As fate would have it, the same prosecutorial past that arguably contributed to the untimely demise of Kamala Harris‘ presidential campaign has emerged one of the strongest forces at play as the historic impeachment trial against President Donald Trump officially began on Thursday.
The former attorney general of California and sitting U.S. senator who suspended her bid for the White House last month was flexing her legal chops on Capitol Hill ahead of the historic proceedings against a president who has been accused of abusing his power to have a foreign country possibly affect the outcome of the 2020 election and obstructing a Congressional investigation.
Channeling her decades of experience in the courtroom, Harris made her case to the court of public opinion about how much “integrity” was at stake for all parties involved in the impeachment proceedings.
“I would argue that not only is this an impeachment trial but the very integrity of the United States Senate is on trial,” Harris said during a press conference after all 100 senators were sworn in and both charges against Trump were formally presented.
She called the charges against Trump “arguably the most serious” that have ever been leveled against a president and challenged her fellow senators “to uphold the integrity of our system of democracy, uphold the integrity of our system of justice and to uphold the integrity of the United States Senate,” who she encouraged to “receive all evidence, documents and individuals who are witnesses so that we can engage in a fair deliberation and make a decision that reflects the ideals and the values and the very principles of the United States’ system of justice.”
Those strong words came one day after Harris shrewdly called for a stoppage of Trump nominations and the Senate confirmations of judges while the president’s impeachment trial was underway.
“The president is charged with high crimes and misdemeanors, and the Senate must take seriously its constitutional role in this process,” Harris said Wednesday in a statement. “During the time when articles of impeachment are before the Senate, it would be wholly inappropriate to advance the president’s nominees to the federal judiciary.”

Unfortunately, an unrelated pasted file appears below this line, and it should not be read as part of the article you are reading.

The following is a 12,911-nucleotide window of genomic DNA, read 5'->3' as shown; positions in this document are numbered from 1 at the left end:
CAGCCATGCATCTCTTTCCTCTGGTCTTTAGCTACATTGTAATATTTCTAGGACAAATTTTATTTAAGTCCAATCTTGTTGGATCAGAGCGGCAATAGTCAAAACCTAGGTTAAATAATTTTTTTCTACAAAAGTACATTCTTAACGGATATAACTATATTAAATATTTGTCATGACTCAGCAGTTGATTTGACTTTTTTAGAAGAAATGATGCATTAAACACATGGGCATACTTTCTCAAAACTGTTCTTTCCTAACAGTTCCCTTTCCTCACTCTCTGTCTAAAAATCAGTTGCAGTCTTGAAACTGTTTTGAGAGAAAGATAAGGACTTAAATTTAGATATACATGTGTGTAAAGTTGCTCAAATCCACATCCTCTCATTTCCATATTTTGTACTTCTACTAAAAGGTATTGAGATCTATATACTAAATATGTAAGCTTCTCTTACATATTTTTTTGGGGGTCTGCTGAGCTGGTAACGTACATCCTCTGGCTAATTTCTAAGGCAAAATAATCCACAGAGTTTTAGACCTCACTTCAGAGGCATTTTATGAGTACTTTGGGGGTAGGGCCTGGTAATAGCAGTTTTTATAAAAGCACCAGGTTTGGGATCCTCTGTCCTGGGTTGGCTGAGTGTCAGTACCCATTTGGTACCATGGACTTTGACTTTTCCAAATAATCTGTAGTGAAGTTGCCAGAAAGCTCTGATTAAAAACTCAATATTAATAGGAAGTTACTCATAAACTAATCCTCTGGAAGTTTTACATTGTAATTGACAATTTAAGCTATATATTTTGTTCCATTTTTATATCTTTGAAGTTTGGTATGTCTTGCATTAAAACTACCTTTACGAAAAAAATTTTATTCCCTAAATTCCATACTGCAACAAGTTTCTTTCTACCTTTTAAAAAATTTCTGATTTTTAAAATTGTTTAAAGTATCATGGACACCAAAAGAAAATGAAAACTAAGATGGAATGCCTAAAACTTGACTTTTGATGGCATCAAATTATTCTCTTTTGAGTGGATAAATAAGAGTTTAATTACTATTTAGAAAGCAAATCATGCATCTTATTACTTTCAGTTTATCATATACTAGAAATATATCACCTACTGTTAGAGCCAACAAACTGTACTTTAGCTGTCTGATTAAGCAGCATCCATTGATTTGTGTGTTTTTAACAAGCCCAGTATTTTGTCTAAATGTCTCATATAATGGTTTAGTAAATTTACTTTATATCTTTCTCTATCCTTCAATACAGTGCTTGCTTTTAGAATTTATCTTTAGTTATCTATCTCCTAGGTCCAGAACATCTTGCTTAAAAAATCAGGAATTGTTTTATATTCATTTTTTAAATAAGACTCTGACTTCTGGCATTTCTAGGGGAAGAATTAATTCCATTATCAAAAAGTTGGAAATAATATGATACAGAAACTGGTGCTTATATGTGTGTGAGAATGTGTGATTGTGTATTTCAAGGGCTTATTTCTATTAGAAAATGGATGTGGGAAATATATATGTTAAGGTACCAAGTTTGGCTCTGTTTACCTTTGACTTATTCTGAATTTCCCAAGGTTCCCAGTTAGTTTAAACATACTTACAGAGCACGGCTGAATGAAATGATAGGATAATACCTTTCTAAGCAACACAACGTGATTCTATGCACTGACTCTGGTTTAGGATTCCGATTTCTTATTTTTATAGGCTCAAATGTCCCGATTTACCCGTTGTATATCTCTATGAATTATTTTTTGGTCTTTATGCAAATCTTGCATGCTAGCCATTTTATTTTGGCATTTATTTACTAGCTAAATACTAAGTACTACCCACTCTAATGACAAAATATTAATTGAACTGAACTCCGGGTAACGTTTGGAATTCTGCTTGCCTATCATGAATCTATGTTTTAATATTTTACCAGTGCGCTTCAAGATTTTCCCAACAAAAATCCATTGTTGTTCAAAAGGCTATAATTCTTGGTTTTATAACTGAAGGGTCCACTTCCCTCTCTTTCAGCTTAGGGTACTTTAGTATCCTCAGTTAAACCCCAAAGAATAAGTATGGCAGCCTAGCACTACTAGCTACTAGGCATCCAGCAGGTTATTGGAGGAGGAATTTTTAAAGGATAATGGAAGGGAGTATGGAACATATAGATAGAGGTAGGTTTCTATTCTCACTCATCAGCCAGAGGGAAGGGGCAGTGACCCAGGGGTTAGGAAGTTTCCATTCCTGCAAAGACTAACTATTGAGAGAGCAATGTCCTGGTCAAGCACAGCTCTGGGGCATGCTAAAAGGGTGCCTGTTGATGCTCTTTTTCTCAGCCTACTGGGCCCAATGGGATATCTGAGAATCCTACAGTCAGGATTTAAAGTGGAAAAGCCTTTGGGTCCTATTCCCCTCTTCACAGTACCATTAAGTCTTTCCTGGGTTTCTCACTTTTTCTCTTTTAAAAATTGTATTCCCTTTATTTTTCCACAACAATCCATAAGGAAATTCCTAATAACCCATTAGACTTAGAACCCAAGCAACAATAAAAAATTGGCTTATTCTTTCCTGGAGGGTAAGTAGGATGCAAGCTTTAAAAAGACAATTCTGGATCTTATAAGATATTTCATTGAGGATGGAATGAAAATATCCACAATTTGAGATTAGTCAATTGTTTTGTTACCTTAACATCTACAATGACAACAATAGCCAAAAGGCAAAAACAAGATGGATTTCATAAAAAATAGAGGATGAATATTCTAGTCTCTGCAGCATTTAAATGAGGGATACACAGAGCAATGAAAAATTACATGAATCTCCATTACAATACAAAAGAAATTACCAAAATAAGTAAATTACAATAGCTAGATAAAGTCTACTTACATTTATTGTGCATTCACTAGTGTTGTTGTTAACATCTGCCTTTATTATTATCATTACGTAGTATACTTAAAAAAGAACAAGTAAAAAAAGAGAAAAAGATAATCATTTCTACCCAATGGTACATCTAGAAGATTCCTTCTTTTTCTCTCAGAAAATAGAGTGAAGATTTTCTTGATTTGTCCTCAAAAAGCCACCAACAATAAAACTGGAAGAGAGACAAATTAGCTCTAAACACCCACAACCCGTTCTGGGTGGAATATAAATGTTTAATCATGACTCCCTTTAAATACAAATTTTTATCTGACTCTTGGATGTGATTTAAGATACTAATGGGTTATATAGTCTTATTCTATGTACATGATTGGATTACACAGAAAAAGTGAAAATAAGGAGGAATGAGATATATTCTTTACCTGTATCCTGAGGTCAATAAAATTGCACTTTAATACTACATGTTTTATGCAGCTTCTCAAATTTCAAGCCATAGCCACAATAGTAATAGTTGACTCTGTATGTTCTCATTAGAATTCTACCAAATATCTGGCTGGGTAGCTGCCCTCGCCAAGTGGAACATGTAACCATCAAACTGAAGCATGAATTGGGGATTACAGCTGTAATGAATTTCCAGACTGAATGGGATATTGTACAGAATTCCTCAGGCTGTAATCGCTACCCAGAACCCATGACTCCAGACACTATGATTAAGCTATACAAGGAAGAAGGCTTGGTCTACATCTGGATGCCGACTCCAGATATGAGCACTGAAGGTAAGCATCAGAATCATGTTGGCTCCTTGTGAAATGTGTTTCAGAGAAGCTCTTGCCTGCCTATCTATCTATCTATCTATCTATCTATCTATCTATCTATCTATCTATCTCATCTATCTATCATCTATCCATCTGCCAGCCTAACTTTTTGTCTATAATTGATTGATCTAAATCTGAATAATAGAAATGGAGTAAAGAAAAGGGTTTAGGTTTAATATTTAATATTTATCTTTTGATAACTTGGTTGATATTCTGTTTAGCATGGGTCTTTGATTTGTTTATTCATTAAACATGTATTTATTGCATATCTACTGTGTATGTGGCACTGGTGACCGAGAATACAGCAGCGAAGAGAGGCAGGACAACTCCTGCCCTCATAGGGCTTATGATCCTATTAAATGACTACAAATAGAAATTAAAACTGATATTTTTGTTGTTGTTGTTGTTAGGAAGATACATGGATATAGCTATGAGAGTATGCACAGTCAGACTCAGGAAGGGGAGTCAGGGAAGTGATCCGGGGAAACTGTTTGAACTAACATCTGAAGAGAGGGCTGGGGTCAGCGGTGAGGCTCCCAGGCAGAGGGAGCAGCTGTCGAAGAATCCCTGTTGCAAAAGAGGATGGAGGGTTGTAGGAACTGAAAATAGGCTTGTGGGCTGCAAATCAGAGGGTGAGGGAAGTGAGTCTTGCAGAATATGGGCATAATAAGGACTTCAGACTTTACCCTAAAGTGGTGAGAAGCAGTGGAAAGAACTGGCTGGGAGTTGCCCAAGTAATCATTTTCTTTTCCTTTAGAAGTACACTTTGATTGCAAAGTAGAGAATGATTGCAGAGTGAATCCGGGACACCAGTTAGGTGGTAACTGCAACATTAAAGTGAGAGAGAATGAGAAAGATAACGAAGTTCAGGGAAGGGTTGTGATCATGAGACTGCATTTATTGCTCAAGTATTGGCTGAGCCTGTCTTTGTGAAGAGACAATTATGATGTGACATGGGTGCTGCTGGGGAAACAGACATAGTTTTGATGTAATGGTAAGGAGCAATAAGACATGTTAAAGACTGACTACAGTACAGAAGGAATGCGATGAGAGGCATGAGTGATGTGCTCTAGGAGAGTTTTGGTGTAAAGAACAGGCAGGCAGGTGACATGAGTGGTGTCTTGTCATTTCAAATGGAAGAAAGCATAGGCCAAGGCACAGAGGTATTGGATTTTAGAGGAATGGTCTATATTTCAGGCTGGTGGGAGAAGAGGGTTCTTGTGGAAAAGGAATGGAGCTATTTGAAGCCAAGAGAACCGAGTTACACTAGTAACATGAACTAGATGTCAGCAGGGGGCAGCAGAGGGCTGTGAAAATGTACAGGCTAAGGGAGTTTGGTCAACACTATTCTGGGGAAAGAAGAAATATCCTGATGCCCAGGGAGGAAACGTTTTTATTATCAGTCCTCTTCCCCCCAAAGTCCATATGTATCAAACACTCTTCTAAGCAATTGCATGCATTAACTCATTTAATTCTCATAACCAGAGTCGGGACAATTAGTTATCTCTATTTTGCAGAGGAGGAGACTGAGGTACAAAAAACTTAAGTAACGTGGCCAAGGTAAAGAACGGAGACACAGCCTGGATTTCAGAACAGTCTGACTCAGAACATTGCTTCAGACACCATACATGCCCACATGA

Her legal mind was right on time as the nominations of five judges picked by Trump’s were advanced on Thursday by the Republican majority Senate Judiciary Committee, of which Harris, a Democrat, is a member. But that’s as far as they would go — for now — thanks to Harris, who convinced Senate Judiciary Committee Chair and Trump loyalist Lindsey Graham to delay the confirmation hearings until the impeachment trial has ended.
With that legal victory in tow, Harris looked toward achieving more of them during the impeachment trial. Despite Senate Majority Leader “Moscow” Mitch McConnell‘s attempts to keep witnesses from being called, Harris detailed to CNN Congressional correspondent Manu Raju on Thursday all the people she said she wanted to testify — including former White House national security adviser John Bolton, who recently said he would be willing to serve as a witness, something Team Trump has desperately tried to prevent from happening.
And just in case it wasn’t apparent how serious Harris was, she summed up the stakes at hand pretty neatly when speaking with MSNBC on Thursday. She said that if the Senate refused to conduct a fair and impartial trial — as Republican senators have threatened — it would signal “the end of … our system of justice.”
“This is the time to do justice and be in pursuit of justice,” Harris insisted.
Harris was stepping up amid rumors about her chances of being tapped to be a vice-presidential candidate of the eventual Democratic nominee. Joe Biden, the front-running Democrat, said on Tuesday that Harris is “qualified to be president” and that he would “consider her for anything that she would be interested in.”
But if the VP nomination doesn’t come to fruition, she shouldn’t worry. Not only will she still be a U.S. Senator, but chances are also good that after her masterfully legal showing surrounding the impeachment proceedings and trial, she will almost certainly be a top choice for U.S. attorney general if the Democrats can find a way to beat Trump in November.